Durotomy refers to a tear in the dura mater, or outer membrane, of the spinal cord and is often a consequence of spinal surgery. While these dural tears are often inevitable, they can usually be detected and repaired in a second surgical operation, leaving patients with no long-term problems. On the other hand, dural tears often form the basis for medical malpractice suits in New York and elsewhere in the U.S.
According to a recent study from Brown University, most malpractice cases involving durotomy end with a ruling in the surgeon’s favor. Under analysis were 48 cases of incidental durotomy, with exactly half of the patients male and the other half female; they averaged around 55 years in age. The allegations mainly concerned the need for additional surgery as well as delayed diagnoses and treatments. Dural tears resulted in physical weakness in 60 percent of cases and paralysis, brain damage, or death in 20 percent.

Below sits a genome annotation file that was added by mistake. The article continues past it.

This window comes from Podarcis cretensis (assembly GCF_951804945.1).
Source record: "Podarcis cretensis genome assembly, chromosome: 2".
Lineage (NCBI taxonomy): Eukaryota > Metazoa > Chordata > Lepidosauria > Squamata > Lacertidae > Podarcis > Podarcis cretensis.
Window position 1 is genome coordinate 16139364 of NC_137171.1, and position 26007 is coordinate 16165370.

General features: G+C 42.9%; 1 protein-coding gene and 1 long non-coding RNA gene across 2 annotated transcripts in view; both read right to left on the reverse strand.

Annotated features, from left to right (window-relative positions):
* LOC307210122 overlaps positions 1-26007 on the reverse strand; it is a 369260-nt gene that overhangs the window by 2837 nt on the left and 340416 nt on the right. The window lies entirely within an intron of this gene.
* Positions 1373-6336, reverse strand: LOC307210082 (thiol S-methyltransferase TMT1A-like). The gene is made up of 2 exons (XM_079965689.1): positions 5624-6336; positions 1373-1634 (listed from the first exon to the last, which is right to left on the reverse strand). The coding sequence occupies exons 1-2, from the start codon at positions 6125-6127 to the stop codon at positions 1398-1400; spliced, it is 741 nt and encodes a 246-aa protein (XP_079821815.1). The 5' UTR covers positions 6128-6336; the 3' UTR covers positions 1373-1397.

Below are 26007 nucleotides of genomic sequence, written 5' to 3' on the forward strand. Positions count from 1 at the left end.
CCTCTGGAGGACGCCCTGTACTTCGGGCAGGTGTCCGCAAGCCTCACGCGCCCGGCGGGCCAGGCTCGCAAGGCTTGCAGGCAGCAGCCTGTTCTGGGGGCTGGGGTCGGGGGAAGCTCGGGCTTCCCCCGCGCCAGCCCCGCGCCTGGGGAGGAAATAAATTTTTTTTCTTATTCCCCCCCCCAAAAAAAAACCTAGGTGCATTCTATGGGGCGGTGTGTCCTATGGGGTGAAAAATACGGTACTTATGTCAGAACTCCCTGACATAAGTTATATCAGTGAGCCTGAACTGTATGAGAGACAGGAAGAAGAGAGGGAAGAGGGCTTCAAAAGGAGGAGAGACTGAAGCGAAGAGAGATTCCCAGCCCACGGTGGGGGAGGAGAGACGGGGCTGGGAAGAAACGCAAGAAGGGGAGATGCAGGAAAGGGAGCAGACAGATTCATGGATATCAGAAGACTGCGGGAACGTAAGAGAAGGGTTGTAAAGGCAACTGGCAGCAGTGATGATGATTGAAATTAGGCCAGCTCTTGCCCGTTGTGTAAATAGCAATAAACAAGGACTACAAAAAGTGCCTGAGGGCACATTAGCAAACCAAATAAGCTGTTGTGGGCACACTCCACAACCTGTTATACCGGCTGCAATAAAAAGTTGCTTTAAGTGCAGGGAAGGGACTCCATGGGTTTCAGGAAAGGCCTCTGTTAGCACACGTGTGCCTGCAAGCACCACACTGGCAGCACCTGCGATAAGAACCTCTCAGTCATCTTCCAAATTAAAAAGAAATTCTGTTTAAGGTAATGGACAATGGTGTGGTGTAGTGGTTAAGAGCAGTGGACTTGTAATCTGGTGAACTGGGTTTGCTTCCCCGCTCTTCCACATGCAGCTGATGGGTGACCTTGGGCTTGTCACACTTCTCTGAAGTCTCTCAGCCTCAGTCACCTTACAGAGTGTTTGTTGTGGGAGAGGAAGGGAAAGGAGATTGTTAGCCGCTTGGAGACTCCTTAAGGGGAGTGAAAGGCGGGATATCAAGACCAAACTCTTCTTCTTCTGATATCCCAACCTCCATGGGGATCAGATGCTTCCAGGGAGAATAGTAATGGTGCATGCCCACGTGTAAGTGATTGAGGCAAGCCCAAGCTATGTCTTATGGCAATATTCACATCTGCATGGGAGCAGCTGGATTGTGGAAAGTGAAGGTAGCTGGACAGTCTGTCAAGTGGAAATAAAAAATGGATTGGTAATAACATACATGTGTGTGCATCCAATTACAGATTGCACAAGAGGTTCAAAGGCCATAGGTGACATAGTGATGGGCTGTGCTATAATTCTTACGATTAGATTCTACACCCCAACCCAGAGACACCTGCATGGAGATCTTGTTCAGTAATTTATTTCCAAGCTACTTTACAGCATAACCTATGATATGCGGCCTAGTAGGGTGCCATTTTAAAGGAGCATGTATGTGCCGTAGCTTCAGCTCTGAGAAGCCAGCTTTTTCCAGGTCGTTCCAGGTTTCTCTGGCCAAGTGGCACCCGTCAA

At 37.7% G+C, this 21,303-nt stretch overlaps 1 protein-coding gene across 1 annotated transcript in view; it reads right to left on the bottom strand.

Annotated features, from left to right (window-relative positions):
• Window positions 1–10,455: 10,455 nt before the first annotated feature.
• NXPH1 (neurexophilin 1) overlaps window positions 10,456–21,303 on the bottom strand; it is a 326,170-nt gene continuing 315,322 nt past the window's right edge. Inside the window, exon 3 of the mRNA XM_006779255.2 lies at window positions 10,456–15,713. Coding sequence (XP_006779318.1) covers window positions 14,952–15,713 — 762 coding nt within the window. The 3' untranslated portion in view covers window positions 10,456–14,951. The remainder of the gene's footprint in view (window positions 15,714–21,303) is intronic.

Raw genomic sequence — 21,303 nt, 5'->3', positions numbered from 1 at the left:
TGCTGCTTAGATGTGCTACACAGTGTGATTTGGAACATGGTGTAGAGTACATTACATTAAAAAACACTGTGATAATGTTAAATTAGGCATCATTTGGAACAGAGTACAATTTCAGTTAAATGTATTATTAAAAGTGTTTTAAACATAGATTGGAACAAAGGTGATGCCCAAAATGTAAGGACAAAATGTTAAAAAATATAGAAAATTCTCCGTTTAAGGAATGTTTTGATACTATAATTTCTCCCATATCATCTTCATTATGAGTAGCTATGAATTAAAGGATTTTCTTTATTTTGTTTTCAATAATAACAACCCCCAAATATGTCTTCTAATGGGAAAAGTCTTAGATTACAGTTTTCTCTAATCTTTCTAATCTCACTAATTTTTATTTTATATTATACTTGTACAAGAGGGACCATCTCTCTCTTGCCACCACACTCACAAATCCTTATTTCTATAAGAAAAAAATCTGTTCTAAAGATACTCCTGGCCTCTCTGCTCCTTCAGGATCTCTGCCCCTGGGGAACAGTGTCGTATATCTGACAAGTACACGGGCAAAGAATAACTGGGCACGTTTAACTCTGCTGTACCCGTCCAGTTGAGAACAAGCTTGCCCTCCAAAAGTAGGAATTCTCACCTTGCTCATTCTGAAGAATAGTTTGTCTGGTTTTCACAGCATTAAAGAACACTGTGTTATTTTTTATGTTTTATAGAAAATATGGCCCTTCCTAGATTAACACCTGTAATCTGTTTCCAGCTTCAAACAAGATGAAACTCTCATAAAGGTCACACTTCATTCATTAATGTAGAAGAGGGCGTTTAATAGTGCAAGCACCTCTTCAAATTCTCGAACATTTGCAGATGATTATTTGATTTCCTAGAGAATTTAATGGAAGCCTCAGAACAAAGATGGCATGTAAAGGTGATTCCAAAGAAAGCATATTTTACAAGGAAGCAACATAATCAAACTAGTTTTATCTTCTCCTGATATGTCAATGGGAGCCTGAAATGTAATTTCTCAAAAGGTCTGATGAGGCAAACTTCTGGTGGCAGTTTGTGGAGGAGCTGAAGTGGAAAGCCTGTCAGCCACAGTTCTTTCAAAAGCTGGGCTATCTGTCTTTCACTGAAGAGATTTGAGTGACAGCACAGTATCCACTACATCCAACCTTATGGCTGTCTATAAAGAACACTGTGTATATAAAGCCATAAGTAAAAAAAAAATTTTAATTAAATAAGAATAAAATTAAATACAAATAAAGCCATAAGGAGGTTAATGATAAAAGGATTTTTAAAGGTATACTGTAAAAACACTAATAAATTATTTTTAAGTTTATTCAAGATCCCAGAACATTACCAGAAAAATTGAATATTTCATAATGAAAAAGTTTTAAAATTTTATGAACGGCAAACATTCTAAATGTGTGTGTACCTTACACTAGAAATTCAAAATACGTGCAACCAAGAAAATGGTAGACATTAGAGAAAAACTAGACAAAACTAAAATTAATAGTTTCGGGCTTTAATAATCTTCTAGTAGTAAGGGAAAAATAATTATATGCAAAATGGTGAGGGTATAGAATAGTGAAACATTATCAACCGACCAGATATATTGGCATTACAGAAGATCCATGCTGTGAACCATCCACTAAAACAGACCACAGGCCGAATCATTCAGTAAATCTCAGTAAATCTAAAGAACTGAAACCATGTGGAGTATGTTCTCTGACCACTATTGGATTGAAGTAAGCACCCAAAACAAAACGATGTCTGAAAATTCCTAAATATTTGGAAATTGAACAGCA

Twenty-seven of the cases ended in a verdict favoring the surgeon while the remaining 21 favored the patient. Researchers concluded that the surgeon’s side will be favored if the dural tear is promptly recognized and treated and if it causes only minor injuries. If durotomy goes unrecognized, causes severe injuries, and reopens after the second operation, then the patient will be favored.
This is important for injury victims to remember when considering whether or not to file a claim, as the process requires a great deal of time and money. A lawyer could provide professional advice and guidance whenever someone is injured through a surgical error. If, for example, a dural tear reopens and leads to spinal fluid leak, the surgeon may be held responsible. The lawyer can request an inquiry from the local medical board and then prepare either for negotiations or for litigation.